On Monday May 22nd, en route back to our lives, we stopped to eat at Wahoo’s at mile marker 83. During each Keys race, it is always full of people looking out at the ocean in the morning as the race gets underway. It was the first time in seven years that I had prompted us to stop. As we sat on stools at the bar, looking out at the ocean scattered with massive pelicans, I took in the breeze and the bluest sea. With that sky before me, and that ocean below, I felt like I was both in my life and outside of it. And being outside, I thought, this is exactly what my mother would want for me. Happiness, freedom, joy, expansiveness, lightness, and a cool breeze transporting me beyond the moment to something I cannot quite fathom yet, but that may be beyond my wildest dreams and expectations. We limit ourselves so much: I can’t go there; I can’t do this; I don’t have time; it costs too much. But what if we open our lives up to the endless possibilities that are there for us to pursue? What then? Ticking off the miles one by one as I reached Key West, I had felt the why nots of my life become possibilities. This is what amazes me about life: we have no idea what we are capable of. We have no idea what is next. We have no idea of all the amazing things ahead of us. If we stop clinging and trying to plan and map out all of our moments, then perhaps we make room for what’s next.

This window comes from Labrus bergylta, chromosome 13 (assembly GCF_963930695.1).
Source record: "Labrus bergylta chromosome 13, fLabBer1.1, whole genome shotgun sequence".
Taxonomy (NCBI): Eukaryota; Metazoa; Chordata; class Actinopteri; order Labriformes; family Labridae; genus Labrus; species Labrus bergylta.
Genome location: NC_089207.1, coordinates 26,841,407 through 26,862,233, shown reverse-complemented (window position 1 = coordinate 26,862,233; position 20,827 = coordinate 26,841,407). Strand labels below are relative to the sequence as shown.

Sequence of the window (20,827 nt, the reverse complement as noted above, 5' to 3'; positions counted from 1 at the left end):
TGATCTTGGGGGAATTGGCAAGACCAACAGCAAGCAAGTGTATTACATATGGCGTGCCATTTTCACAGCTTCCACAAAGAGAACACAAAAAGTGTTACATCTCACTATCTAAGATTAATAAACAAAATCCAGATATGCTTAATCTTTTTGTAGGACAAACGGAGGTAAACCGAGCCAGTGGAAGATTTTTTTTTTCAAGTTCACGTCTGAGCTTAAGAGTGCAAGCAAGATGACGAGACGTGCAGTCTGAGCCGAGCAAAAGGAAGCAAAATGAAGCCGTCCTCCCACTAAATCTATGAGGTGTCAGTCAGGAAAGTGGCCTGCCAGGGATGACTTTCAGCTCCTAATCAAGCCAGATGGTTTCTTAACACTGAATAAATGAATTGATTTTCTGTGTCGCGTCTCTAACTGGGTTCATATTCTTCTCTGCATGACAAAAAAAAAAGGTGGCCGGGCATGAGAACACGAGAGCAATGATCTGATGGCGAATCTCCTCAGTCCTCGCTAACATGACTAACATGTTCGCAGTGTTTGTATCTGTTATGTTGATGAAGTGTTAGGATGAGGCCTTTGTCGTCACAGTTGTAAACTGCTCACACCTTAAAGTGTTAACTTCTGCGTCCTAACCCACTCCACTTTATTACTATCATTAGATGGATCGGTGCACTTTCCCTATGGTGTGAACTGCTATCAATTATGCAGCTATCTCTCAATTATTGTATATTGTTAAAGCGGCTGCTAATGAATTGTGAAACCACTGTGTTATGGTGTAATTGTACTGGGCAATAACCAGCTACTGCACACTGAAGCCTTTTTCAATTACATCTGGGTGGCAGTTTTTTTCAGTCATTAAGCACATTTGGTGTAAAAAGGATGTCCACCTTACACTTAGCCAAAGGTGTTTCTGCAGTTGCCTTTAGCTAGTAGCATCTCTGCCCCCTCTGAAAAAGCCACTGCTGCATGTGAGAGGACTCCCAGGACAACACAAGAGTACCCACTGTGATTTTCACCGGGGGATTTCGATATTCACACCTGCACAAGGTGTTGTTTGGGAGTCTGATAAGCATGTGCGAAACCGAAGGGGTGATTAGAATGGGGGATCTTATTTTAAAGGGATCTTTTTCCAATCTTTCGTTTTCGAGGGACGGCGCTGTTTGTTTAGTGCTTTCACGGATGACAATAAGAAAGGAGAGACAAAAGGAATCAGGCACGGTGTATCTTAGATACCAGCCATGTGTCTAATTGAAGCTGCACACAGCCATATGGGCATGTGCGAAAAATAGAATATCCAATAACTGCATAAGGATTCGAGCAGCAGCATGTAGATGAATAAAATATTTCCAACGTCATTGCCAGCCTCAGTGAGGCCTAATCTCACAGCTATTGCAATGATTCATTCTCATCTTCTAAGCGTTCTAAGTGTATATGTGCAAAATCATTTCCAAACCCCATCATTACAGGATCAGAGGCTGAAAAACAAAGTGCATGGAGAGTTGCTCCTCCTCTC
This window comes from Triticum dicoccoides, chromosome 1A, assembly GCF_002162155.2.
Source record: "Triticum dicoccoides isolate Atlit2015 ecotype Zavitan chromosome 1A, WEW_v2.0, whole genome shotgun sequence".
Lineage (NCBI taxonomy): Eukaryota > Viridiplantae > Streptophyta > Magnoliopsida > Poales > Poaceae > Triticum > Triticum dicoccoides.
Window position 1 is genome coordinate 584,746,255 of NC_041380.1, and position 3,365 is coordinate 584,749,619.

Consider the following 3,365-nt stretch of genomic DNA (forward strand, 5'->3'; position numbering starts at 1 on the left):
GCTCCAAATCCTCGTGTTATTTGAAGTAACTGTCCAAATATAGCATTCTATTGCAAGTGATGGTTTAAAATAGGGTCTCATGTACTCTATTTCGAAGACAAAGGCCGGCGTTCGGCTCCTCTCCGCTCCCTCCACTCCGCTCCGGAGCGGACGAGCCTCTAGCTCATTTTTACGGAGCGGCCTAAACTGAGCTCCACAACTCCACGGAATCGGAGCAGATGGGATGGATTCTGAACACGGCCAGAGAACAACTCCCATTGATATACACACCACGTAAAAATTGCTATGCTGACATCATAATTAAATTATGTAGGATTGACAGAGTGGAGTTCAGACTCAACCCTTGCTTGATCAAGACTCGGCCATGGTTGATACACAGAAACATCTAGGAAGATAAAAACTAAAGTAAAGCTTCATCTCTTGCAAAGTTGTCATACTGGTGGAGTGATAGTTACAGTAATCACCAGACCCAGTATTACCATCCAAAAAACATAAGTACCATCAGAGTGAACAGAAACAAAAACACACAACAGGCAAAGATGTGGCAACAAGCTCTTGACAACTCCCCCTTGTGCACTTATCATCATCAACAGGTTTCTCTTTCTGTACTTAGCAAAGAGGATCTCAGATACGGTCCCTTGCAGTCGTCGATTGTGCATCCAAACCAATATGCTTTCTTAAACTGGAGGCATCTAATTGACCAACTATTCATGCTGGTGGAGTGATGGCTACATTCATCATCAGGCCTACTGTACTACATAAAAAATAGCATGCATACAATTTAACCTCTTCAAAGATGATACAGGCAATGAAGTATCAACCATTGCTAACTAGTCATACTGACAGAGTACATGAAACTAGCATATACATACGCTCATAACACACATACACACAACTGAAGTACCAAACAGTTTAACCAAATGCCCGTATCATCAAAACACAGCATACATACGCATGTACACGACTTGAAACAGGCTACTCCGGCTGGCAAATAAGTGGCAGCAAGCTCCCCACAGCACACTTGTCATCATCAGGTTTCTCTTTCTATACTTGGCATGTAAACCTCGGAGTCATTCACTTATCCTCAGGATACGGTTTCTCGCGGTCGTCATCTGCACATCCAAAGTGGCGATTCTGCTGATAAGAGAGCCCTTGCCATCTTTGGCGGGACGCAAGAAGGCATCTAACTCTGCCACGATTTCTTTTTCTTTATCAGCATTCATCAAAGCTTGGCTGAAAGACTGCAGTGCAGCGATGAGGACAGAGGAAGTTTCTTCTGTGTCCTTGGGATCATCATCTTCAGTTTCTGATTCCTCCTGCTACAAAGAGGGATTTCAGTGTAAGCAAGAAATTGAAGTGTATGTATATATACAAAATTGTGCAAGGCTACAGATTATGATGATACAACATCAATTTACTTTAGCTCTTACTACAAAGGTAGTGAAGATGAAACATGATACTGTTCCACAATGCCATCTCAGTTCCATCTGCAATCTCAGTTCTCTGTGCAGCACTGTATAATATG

The races don’t necessarily make us better or different; if we pay attention, though, they show us who we are. Do we grow from them? I think it is a personal experience. There is certainly a level of grit to be earned, and there is the possibility of expanding our capabilities as a result of hard work and commitment. I started out for Key West in a new and unsteady place in my life. I didn’t know if I could make it. If my body would let me persist as it had in the past. But I decided to take a chance. And because it was my own decision of my own free will, I felt calm and at peace with whatever the outcome was. Sometimes in life, we just have to do it—whatever it is—and hope for the best. Taking chances makes us vulnerable and scared and it reduces our confidence. But it is also what makes us human.

I have learned over time that each race and goal is just one finish line of many that I will pass through, and that there is no real end to my journey, but a keeping going, a belief that I can, that I should, that I will. The Keys 100 this year, as in years past, filled me with a deep-rooted gratitude and trust in the universe that it will keep leading me along the roads I need to travel.

The Finish Line – photo credit: Michael Brown

Please follow and like us:

Leave a Reply

Your email address will not be published. Required fields are marked *